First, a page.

‘Car without wheels’: Adaptation playbook lacks finance target

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Governments at the Cop28 climate talks in Dubai have agreed a playbook for adapting to climate change in areas like health, protecting nature and food and water security.

But while wealthy countries celebrated the agreement, developing and particularly African countries denounced the absence of a target to provide financial and other forms of support.

After the deal was agreed, Senegal’s negotiator Madeline Diouf Sarr, who chairs the group of the world’s poorest countries, said that the outcome “is full of eloquent language but regrettably devoid of actionable commitments”.

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Morocco’s head of delegation Bouzekri Razi warned the plenary room that “these commitments will remain undelivered unless supported by additional finance”.

Australia’s climate minister Chris Bowen called it “ambitious” and Germany’s development minister Svenja Schulze described it as “comprehensive”.

Glasgow to Dubai

At Cop26 in Glasgow, governments agreed on a two-year programme to elaborate a global goal on adaptation.

Imane Saidi, from the Morocco-based climate think tank Imal, told Climate Home it was supposed to be the adaptation equivalent of the target to limit global warming to 1.5C.

Over the two years since Glasgow, negotiators have travelled around the world to hold eight gruelling meetings on what the goal should be.

Developing countries wanted specific targets on climate issues. For example, to reduce adverse climate impacts on agricultural production by 50% by 2030.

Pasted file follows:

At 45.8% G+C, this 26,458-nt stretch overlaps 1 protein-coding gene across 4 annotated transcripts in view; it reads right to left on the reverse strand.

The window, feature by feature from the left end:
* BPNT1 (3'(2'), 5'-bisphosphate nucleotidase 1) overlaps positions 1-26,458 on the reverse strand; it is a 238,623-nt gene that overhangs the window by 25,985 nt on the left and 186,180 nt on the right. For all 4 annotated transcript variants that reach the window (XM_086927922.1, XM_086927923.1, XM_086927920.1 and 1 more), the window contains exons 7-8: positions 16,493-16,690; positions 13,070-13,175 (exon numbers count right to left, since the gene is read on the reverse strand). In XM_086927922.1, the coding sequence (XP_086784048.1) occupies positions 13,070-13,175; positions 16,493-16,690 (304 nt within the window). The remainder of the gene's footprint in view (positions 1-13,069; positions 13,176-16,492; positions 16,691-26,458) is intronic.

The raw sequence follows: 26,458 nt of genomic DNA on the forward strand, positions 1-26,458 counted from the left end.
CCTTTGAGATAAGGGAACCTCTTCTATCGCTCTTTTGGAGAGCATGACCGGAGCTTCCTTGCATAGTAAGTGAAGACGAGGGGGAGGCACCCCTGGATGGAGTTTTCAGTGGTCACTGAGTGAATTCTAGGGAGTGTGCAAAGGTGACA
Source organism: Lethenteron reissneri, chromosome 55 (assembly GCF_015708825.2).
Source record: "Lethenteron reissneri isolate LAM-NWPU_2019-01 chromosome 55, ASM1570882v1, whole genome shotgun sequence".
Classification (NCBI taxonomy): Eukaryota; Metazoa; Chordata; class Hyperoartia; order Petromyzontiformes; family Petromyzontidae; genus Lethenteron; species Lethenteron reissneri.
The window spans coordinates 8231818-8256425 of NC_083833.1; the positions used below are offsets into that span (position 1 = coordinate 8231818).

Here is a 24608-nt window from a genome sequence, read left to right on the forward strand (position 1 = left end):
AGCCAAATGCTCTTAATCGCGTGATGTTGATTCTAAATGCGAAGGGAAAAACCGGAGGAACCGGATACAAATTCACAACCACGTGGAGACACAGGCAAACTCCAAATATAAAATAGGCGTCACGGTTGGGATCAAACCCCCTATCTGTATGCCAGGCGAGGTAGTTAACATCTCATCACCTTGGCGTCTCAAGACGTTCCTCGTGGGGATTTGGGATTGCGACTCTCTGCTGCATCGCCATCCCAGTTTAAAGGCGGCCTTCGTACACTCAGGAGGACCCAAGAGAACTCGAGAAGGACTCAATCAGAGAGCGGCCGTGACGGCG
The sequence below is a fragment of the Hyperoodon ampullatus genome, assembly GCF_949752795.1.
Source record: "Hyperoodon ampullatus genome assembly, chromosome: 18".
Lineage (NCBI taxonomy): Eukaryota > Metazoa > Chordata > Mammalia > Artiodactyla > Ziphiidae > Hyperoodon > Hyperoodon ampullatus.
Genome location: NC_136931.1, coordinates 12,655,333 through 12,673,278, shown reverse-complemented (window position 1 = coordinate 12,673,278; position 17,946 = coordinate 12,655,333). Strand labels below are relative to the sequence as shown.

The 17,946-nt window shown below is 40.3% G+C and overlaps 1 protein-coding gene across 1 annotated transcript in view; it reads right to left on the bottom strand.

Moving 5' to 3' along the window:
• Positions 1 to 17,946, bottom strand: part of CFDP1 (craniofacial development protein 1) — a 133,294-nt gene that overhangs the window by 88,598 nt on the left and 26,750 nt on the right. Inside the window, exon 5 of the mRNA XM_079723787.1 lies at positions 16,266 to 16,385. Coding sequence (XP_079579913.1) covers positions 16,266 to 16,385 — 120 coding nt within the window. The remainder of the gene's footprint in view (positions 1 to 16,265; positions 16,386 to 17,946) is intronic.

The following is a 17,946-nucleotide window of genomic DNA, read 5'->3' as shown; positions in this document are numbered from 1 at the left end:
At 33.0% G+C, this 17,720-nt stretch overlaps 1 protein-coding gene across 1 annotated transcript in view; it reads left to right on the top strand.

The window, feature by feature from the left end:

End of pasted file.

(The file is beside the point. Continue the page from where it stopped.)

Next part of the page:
Developing countries wanted to stick to procedural commitments, like governments filing national adaptation plans by a certain date.

“We are hesitant on quantification,” a developed country negotiator told Climate Home last month. “You cannot copy and paste the template of emission reduction targets – it doesn’t really work for adaptation.”

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In this battle, developing countries scored a procedural win. Governments agreed at Cop28 to set targets to protect food and water security, health, nature, livelihoods, infrastructure and cultural heritage.

Another two-year negotiation will be held to quantify those targets by Cop30 in Brazil.

No support

But developed countries did not relent on providing finance, technology and training to help developing countries achieve these goals. Because of this, Saidi told Climate Home the text is like “a car without wheels”.

While Monday’s draft said governments would “commit” to closing the gap in adaptation finance – which the United Nations says is $194-366 billion a year – the final text only “seeks” to close this gap.

Developed countries promised two years ago to double their adaptation finance on 2019 levels by 2025 to around $40 billion. They resisted pressure to draw up a “roadmap” on meeting this goal, instead only agreeing to be “urge[d]” to provide a less forceful “report”.

Emilie Beauchamp, who followed the talks for the International Institute for Sustainable Development, told Climate Home “there has been an unequal dynamic to the negotiation” and governments refused to compromise.

Saidi, who was part of the Moroccan delegation and present in meetings of the African and Arab groups, said that developing countries long resisted the text but “at one point you just have to accept what they’re giving you”. But, she added, “developed countries will also have to accept that the trust is not there”.

This article was amended on 13/12/23 to change “developing” to “developed” in the last sentence

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